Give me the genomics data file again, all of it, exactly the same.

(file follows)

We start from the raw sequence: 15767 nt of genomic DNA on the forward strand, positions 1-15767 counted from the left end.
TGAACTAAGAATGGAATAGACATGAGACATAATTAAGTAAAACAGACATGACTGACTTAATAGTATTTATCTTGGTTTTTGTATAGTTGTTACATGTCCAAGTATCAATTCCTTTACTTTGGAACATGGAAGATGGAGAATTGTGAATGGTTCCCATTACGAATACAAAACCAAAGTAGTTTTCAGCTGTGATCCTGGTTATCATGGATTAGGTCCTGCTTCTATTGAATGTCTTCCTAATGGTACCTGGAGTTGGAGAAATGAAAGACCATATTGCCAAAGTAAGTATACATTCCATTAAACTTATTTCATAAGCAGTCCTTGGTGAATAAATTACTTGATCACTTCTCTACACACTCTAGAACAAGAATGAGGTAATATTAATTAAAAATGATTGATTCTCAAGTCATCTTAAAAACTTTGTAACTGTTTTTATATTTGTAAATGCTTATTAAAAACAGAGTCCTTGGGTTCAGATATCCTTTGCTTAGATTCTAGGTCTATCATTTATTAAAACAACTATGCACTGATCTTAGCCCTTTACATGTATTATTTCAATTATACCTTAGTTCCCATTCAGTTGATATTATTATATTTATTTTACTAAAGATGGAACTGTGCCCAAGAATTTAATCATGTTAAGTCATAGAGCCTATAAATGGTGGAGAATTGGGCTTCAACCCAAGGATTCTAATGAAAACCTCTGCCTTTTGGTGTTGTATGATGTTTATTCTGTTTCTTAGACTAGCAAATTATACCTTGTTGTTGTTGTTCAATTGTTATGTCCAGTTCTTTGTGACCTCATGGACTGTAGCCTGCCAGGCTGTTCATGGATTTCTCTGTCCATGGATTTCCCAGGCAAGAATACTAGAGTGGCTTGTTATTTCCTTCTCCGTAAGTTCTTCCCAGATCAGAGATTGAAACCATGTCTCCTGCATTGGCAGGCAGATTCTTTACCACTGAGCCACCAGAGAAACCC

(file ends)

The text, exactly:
We start from the raw sequence: 15767 nt of genomic DNA on the forward strand, positions 1-15767 counted from the left end.
TGAACTAAGAATGGAATAGACATGAGACATAATTAAGTAAAACAGACATGACTGACTTAATAGTATTTATCTTGGTTTTTGTATAGTTGTTACATGTCCAAGTATCAATTCCTTTACTTTGGAACATGGAAGATGGAGAATTGTGAATGGTTCCCATTACGAATACAAAACCAAAGTAGTTTTCAGCTGTGATCCTGGTTATCATGGATTAGGTCCTGCTTCTATTGAATGTCTTCCTAATGGTACCTGGAGTTGGAGAAATGAAAGACCATATTGCCAAAGTAAGTATACATTCCATTAAACTTATTTCATAAGCAGTCCTTGGTGAATAAATTACTTGATCACTTCTCTACACACTCTAGAACAAGAATGAGGTAATATTAATTAAAAATGATTGATTCTCAAGTCATCTTAAAAACTTTGTAACTGTTTTTATATTTGTAAATGCTTATTAAAAACAGAGTCCTTGGGTTCAGATATCCTTTGCTTAGATTCTAGGTCTATCATTTATTAAAACAACTATGCACTGATCTTAGCCCTTTACATGTATTATTTCAATTATACCTTAGTTCCCATTCAGTTGATATTATTATATTTATTTTACTAAAGATGGAACTGTGCCCAAGAATTTAATCATGTTAAGTCATAGAGCCTATAAATGGTGGAGAATTGGGCTTCAACCCAAGGATTCTAATGAAAACCTCTGCCTTTTGGTGTTGTATGATGTTTATTCTGTTTCTTAGACTAGCAAATTATACCTTGTTGTTGTTGTTCAATTGTTATGTCCAGTTCTTTGTGACCTCATGGACTGTAGCCTGCCAGGCTGTTCATGGATTTCTCTGTCCATGGATTTCCCAGGCAAGAATACTAGAGTGGCTTGTTATTTCCTTCTCCGTAAGTTCTTCCCAGATCAGAGATTGAAACCATGTCTCCTGCATTGGCAGGCAGATTCTTTACCACTGAGCCACCAGAGAAACCC